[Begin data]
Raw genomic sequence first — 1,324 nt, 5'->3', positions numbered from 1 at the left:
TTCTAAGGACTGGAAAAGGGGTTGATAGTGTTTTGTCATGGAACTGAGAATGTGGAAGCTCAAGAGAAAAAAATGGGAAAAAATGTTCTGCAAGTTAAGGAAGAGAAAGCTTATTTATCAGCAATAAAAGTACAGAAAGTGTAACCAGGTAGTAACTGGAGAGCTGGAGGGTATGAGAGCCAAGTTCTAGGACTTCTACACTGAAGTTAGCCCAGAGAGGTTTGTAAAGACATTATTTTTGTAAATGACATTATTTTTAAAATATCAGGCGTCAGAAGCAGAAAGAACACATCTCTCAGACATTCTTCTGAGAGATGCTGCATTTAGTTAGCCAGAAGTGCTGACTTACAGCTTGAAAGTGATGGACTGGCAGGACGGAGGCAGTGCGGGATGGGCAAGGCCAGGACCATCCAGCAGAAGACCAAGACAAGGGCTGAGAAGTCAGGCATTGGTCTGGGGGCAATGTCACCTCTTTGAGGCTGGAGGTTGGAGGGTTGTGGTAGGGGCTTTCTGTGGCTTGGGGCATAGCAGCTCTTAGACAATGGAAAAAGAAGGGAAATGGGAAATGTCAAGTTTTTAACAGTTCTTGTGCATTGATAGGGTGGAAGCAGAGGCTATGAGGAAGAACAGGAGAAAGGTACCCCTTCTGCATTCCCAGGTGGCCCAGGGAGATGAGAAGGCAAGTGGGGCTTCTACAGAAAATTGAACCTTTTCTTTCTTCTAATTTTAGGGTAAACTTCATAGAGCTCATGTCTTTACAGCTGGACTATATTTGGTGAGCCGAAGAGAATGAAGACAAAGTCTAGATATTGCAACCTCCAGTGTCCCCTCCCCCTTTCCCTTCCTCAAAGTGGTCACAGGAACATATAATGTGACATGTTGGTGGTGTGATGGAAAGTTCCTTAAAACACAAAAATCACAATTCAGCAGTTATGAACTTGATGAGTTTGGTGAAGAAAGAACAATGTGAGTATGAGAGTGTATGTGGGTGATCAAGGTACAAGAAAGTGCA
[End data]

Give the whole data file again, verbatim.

Raw genomic sequence first — 1,324 nt, 5'->3', positions numbered from 1 at the left:
TTCTAAGGACTGGAAAAGGGGTTGATAGTGTTTTGTCATGGAACTGAGAATGTGGAAGCTCAAGAGAAAAAAATGGGAAAAAATGTTCTGCAAGTTAAGGAAGAGAAAGCTTATTTATCAGCAATAAAAGTACAGAAAGTGTAACCAGGTAGTAACTGGAGAGCTGGAGGGTATGAGAGCCAAGTTCTAGGACTTCTACACTGAAGTTAGCCCAGAGAGGTTTGTAAAGACATTATTTTTGTAAATGACATTATTTTTAAAATATCAGGCGTCAGAAGCAGAAAGAACACATCTCTCAGACATTCTTCTGAGAGATGCTGCATTTAGTTAGCCAGAAGTGCTGACTTACAGCTTGAAAGTGATGGACTGGCAGGACGGAGGCAGTGCGGGATGGGCAAGGCCAGGACCATCCAGCAGAAGACCAAGACAAGGGCTGAGAAGTCAGGCATTGGTCTGGGGGCAATGTCACCTCTTTGAGGCTGGAGGTTGGAGGGTTGTGGTAGGGGCTTTCTGTGGCTTGGGGCATAGCAGCTCTTAGACAATGGAAAAAGAAGGGAAATGGGAAATGTCAAGTTTTTAACAGTTCTTGTGCATTGATAGGGTGGAAGCAGAGGCTATGAGGAAGAACAGGAGAAAGGTACCCCTTCTGCATTCCCAGGTGGCCCAGGGAGATGAGAAGGCAAGTGGGGCTTCTACAGAAAATTGAACCTTTTCTTTCTTCTAATTTTAGGGTAAACTTCATAGAGCTCATGTCTTTACAGCTGGACTATATTTGGTGAGCCGAAGAGAATGAAGACAAAGTCTAGATATTGCAACCTCCAGTGTCCCCTCCCCCTTTCCCTTCCTCAAAGTGGTCACAGGAACATATAATGTGACATGTTGGTGGTGTGATGGAAAGTTCCTTAAAACACAAAAATCACAATTCAGCAGTTATGAACTTGATGAGTTTGGTGAAGAAAGAACAATGTGAGTATGAGAGTGTATGTGGGTGATCAAGGTACAAGAAAGTGCA